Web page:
Planet of the Vampire Women
Anyone who’s stuck around through the credits of your run-of-the-mill Hollywood blockbuster knows that movies require the hard work of a lot of dedicated individuals. From actors to directors, caterers to key grips and so forth, it’s easy to see where a lot of the money from those astronomical budgets is going.
Small or even no-budget films aren’t any easier. They require just about as much work to get the job done. However, instead of relying on a vast team of trained professionals, a dedicated few are required to wear many hats. Such is the case with the Sacramento-based filmmakers behind Trash Film Orgy, headed by director/writer Darin Wood and his wife/producer/director of photography Christy Savage. The credits for TFO’s latest feature, Planet of the Vampire Women, which has just landed a U.S. DVD distribution deal through Seminal Films (international distribution is also being secured through ICAP Media), show a long list of names, but in this case don’t be surprised if you see the same name multiple times.
“I tell the guys this every time. I tell them this every month, and they’re like, ‘I don’t know how to do this, I don’t know how to do that.’ I’m like, we’re going to find out how to do it. I tell them, ‘You don’t understand–95 percent of the whole thing is creative problem solving,’” Wood says. “Just figuring out what the thing is and then options, maybe trial and error. It’s all about that.”
The result may fall short of a James Cameron opus, but what you get is something that feels handmade and personal. Most importantly, though their budgets might be small, TFO certainly does not skimp on the fun. As Savage puts it, “We’re of the mind that at this budget level, you can’t take yourself too seriously, because no one else is going to. At least if you give the people the fun and the silliness, they’re going to have a lot more fun with it than trying to do a $25,000 uber-serious movie. I mean, it worked for The Blair Witch Project, but it doesn’t work for most people.”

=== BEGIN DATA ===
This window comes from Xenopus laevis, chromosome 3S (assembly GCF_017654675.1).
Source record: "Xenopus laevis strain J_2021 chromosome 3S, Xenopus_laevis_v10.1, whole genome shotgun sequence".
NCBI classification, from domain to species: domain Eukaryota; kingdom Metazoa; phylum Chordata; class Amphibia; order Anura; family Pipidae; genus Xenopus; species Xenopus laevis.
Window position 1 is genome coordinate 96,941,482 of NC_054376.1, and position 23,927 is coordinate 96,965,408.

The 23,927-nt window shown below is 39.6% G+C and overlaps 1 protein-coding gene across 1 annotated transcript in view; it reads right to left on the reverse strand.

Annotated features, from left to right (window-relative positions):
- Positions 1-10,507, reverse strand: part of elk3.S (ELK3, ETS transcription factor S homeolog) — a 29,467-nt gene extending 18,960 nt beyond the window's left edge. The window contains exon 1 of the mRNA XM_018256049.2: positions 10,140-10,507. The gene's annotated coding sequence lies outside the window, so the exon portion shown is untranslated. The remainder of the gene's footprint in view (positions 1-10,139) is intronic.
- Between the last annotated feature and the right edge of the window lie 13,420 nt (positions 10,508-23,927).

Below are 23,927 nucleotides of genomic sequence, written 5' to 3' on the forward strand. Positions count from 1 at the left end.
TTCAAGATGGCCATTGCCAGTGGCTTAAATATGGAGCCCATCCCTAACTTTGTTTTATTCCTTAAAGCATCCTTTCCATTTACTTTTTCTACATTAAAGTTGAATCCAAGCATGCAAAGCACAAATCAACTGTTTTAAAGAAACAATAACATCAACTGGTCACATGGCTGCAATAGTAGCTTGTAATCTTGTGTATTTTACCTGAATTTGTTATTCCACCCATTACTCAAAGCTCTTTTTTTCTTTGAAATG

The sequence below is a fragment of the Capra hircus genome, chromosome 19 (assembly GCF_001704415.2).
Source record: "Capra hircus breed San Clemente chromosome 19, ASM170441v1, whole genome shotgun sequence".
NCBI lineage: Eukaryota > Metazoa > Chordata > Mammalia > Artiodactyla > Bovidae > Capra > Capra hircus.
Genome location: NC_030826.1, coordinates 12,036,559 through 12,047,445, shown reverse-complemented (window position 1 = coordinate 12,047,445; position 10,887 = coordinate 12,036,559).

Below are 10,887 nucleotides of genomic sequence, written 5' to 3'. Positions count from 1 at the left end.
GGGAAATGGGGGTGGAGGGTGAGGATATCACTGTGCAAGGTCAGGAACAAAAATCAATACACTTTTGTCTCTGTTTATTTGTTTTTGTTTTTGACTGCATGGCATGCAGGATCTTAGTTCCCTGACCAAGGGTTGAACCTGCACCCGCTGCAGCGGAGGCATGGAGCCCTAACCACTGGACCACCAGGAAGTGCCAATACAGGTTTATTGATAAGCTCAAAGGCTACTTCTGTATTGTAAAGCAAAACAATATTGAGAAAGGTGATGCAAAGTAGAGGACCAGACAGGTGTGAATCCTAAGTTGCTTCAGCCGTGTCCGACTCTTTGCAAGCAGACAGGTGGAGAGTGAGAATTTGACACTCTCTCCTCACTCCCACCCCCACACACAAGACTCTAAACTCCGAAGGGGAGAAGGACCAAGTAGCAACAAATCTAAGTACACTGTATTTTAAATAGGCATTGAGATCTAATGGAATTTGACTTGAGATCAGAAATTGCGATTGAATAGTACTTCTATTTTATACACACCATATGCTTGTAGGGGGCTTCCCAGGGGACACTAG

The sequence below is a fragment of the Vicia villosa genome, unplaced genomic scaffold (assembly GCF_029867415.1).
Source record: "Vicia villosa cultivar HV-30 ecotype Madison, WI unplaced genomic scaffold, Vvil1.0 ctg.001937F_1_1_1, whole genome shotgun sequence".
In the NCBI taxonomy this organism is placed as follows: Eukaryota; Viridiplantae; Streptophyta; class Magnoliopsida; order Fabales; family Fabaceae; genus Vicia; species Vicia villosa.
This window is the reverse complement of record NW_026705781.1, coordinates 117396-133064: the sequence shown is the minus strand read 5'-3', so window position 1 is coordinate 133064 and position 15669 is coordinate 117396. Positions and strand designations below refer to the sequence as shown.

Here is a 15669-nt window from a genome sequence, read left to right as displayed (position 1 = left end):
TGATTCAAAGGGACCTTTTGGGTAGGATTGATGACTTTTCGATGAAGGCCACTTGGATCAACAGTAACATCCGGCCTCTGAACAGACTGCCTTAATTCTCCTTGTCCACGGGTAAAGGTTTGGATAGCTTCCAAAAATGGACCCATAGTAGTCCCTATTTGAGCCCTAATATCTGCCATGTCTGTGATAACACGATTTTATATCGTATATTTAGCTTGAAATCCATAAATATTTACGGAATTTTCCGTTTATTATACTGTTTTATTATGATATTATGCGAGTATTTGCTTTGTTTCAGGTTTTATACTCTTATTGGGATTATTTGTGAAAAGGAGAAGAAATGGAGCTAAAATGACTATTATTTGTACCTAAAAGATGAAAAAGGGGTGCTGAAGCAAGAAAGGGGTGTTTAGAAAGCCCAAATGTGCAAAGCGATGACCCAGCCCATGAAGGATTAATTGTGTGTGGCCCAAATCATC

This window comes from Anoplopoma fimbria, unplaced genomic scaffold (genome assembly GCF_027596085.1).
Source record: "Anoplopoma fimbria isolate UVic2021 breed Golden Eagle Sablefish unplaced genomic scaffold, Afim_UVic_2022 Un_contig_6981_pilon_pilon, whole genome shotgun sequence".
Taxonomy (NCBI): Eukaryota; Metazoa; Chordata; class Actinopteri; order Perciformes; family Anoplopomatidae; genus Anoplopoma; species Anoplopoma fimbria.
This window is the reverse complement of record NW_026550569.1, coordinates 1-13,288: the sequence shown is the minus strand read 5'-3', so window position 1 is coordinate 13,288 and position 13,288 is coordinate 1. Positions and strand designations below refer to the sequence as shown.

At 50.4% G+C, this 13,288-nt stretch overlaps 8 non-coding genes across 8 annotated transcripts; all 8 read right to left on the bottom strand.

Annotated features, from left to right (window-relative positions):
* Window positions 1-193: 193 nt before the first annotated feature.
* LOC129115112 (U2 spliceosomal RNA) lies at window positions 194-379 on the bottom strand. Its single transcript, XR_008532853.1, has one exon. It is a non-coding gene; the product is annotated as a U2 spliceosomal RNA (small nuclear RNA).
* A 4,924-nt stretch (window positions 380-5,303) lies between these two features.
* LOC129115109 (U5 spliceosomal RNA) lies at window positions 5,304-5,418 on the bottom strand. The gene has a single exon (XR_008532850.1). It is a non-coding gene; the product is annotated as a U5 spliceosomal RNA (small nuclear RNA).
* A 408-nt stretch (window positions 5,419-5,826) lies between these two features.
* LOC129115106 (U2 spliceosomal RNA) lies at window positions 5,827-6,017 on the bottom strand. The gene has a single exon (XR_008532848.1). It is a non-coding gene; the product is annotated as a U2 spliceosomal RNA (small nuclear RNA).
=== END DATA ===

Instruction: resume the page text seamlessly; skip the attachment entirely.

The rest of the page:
This ethos is readily apparent in Planet of the Vampire Women. The film originally premiered at the Crest Theatre in Sacramento on Aug. 31, 2011, but it will return to the venerable movie house on April 13, 2012 to celebrate its distribution deal and official DVD release, which is set for April 24, 2012.
The film opens at a multi-billion dollar space casino that is ransacked by a group of space pirates led by Captain Mickey “Trix” Richards (Paquita Estrada). The heist doesn’t go unnoticed, however, and the group is pursued by the ever-dutiful space marine-turned-cop Sergeant Val Falco (Jawara Duncan). The chase takes its toll as both pursuant and pursuer end up crashed on a deserted rock of a planet on the outskirts of the universe. To make matters worse, Captain Richards has become possessed; she is transformed from foxy inter-galactic plunderer into a vicious undead vixen who must feast on the blood of the living–you know, a vampire–unbeknownst to the unsuspecting crew.
Loyal crewmember Ginger Maldonado (Liesel Hanson) takes the reins, leading what’s left of the ragtag group on what turns out to be a futile expedition to find and rescue the missing Richards. As our heroes plunge forth into this extra-terrestrial heart of darkness, the plot begins to unfold, which involves a doomed race of parasitic beings fighting for survival and an effort to ensure that they don’t spread like a plague across the galaxies. Simple and effective, the story is B-movie gold, giving a wink and a nod to the great films of trash cinema past while casting itself as a new cult classic.
Planet of the Vampire Women’s most striking feature–other than the gratuitous blood and bare breasts–is its setting. Wood, Savage and co-producer Amy Slockbower have crafted an eye-catching world. From the gloriously gaudy interior of the casino to the surreal, cartoonish rock formations of the abandoned planet our protagonists have found themselves stranded upon, sets are cohesive and colorful, and the film’s plentiful CGI follows suit. While it may not look realistic per se, it meshes beautifully with the drugged-out look of the Vampire Women’s more conventional backdrops.